The EU has unveiled plans to offer counter-terrorism training to help east African security agencies improve cross-border investigations and prosecutions in a region hit by deadly raids carried out by Islamist militants.
The new program, to be implemented later this year or in early 2016 across Kenya, Ethiopia, Eritrea, Djibouti, South Sudan, Sudan, Uganda and Yemen, will cost €11 million over five years.
It was launched at the start of a three-day “Countering Violent Extremism” conference in the Kenyan capital Nairobi on Thursday (25 June).
The EU has pumped more than €1 billion into a variety of counter-terrorism projects in east Africa since 2007, ranging from its naval force in the Indian Ocean, and military training mission in Somalia, to programmes aimed at understanding radicalisation of young people in Somaliland and Kenya.
More than 400 people have been killed in a wave of recent attacks by Al-Shabaab, the terror group which controls much of southern Somalia, and a large chunk of the group’s revenue, estimated by a UN report as being in the region of $70–100 million per year, is thought to come from Kenya.
Following the massacre at Garissa university in April, the government of Uhuru Kenyatta shut down 86 small financial institutions and bank accounts suspected of involvement in financing Al-Shabaab.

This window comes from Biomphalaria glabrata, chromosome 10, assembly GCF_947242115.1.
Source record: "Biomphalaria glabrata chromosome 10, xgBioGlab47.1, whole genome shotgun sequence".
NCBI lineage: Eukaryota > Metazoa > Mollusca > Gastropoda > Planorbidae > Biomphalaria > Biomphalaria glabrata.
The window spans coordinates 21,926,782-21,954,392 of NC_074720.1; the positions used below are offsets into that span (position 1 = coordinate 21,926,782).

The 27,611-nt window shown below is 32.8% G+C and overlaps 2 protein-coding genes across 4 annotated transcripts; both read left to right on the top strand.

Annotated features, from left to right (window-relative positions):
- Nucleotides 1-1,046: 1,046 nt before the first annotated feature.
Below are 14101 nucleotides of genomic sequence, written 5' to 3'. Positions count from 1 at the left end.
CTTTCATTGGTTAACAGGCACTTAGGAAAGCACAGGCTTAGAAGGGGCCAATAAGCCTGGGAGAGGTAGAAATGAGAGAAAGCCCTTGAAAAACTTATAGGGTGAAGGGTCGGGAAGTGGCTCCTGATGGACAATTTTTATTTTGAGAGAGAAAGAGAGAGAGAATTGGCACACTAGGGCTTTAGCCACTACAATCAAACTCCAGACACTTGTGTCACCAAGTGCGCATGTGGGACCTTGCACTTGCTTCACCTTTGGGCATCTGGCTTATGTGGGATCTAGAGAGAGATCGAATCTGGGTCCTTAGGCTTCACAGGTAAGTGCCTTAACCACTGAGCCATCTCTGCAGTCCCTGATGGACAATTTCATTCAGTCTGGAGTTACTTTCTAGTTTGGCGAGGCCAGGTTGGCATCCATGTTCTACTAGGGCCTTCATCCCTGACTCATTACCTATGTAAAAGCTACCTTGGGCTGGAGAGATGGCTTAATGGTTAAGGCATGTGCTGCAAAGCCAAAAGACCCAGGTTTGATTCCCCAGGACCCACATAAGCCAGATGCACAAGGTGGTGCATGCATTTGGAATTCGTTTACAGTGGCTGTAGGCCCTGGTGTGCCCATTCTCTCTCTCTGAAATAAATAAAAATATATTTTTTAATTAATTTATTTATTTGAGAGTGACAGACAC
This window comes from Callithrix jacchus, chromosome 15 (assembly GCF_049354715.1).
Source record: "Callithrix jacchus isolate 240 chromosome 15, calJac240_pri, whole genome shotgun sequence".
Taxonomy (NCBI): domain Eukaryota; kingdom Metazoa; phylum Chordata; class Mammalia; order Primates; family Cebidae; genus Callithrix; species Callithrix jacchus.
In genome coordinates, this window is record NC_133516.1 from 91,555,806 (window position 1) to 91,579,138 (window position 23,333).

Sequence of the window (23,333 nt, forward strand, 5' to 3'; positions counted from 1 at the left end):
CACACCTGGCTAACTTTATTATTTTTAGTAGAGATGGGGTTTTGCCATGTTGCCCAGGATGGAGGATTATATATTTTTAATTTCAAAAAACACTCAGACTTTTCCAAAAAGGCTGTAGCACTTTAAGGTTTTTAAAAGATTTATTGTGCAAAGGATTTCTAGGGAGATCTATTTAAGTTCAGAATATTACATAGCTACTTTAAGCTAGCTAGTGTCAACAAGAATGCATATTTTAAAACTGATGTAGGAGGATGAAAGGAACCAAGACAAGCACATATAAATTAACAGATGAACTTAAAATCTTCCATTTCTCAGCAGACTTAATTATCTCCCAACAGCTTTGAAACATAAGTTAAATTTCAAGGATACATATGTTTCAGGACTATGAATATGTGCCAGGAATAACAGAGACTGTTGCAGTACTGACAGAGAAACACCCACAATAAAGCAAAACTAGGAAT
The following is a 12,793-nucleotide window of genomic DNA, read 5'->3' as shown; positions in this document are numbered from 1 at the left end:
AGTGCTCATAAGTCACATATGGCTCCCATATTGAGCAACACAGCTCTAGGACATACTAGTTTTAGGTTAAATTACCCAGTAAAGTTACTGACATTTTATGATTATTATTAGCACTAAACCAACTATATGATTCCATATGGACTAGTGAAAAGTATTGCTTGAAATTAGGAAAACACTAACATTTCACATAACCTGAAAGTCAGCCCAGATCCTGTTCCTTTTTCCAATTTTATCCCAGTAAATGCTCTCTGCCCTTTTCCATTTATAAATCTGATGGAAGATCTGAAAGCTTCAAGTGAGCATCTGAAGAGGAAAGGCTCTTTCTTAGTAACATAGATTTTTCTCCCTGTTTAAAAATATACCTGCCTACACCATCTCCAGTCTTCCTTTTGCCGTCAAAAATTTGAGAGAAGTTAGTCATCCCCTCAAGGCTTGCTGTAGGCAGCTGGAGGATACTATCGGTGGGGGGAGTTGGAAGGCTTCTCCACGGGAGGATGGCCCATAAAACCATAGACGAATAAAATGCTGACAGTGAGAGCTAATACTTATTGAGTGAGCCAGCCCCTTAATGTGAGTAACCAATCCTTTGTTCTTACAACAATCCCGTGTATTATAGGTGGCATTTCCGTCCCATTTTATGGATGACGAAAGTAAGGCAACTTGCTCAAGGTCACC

But European governments are fearful that the Islamic militant group could launch attacks on European soil and have opened programmes to train and equip a number of national security agencies.
“Europe has learned how important it is to get the balance right between the need for national security and the freedoms, rights and way of life that we are seeking to protect,” Marjaana Sall, the EU’s acting ambassador to Kenya, said on Wednesday.
“Europe too, is seeking to find the right balance and its own solutions to the threat of terrorism. It is an ongoing challenge around the world and has different causes in each local context.”
Alongside training for security services, the EU is backing a mission led by French government agency Civipol, launched earlier this year and also based in Nairobi, to investigate money laundering and terrorist finance in the region.
“We are not here to investigate the countries … we are here to help them,” David Hotte, who heads up the programme, told EUobserver.
Although assessing the scale of illicit financial flows in east Africa, much of it between Somalia and Kenya, remains guesswork, “we are probably talking about billions of dollars,” Hotte says.
His main task is to train government officials, regulators, and members of the judicial system, and improve law enforcement and intelligence-sharing across borders; establish financial investigation units.
Hotte’s mission will also examine whether the mobile money networks now used by millions of east Africans to transfer usually small amounts of money, is being used to finance local terror operations.